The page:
Being a new dad, I am now faced with the task of figuring out a way to send my new daughter to college in 18 years (now 17 1/4 years!). The cost of an in-state degree is projected to be upwards of $100,000 by the time she is ready for school. While that may seem insurmountable, there are plenty of ways to save and grow money over time for education. The question becomes, is a college education still worth it?
Once again, I welcome my friend Lucy Wyndham to the blog to talk with you about the rising cost of a college education, and if it’s still worth it. Take it away Lucy!
How to Determine Whether College is Financially Worth It
During the fall of 2017, some 20.4 million students attended American colleges and universities, an increase of approximately 5.1 million since 2000. Higher education has been placed under the microscope for years with people asking whether college is really worth it.
According to the Institute for College Access & Success, the average student loan debt amounts to approximately $37,000 with the unemployment rate of recent graduates sitting at 8.5% according to the Economic Policy Institute. Taking these figures into consideration it is no wonder that more and more individuals are questioning whether a college education is really worth the time, money and effort.
Going to college is about a lot more than simply getting a higher education. Starting college marks the start of adulthood and independence with many college students eager to finance their own living arrangements and obtaining first credit cards. The entire college experience leads to educational fulfillment, emotional maturity, social awakening and unfortunately, often mounds of doubts regarding the financial and personal validity of a college education.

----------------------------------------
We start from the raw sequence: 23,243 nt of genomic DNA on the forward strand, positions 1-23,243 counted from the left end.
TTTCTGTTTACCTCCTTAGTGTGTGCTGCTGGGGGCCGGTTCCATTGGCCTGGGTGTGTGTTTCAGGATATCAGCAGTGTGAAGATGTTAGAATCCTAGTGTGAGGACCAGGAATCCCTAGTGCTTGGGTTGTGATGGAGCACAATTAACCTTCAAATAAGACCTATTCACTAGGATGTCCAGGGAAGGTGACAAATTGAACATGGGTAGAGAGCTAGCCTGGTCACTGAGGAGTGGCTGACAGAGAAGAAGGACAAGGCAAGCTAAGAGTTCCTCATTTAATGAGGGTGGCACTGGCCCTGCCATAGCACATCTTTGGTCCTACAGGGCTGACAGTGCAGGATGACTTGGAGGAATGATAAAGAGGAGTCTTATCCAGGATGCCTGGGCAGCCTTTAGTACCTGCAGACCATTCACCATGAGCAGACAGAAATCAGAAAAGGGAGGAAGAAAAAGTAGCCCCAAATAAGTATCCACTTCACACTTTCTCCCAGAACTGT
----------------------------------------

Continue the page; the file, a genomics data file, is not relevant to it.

College can be very expensive. According to The College Board, in 2104, fees ranged from $3264 for public 2-year in-state tuition to $30.094 for private non-profit 4-year education. Regardless of the fluctuating costs between schools and financial aid service providers, college education is very rarely free and many students accumulate significant debt because of it. Data, however, suggests that it is worth it.
In May 2014 the New York Times reported that Americans in possession of 4-year college degrees earn 98% more an hour than those without a degree, up from 89% in 2009 and 64% in the early 1980s.
This may not guarantee that you will earn more money if you go to college but many do and that is definitely something to consider when trying to establish whether you should go to college or not. Take into consideration what people in your chosen field earn on average versus what your college degree will cost you and make your decision accordingly.
A number of jobs, such as those in the medical field, require a degree just to land an interview. According to a survey conducted by Pew Research in 2014 unemployment rates fluctuate quite a bit according to educational attainment. A 3.8% unemployment rate prevailed among Bachelor degree graduates while 12.2% of high school graduates were found to be unemployed.
While a lot of people manage to land good jobs despite not having a college degree, they do miss out on valuable lessons that can be beneficial in the professional world.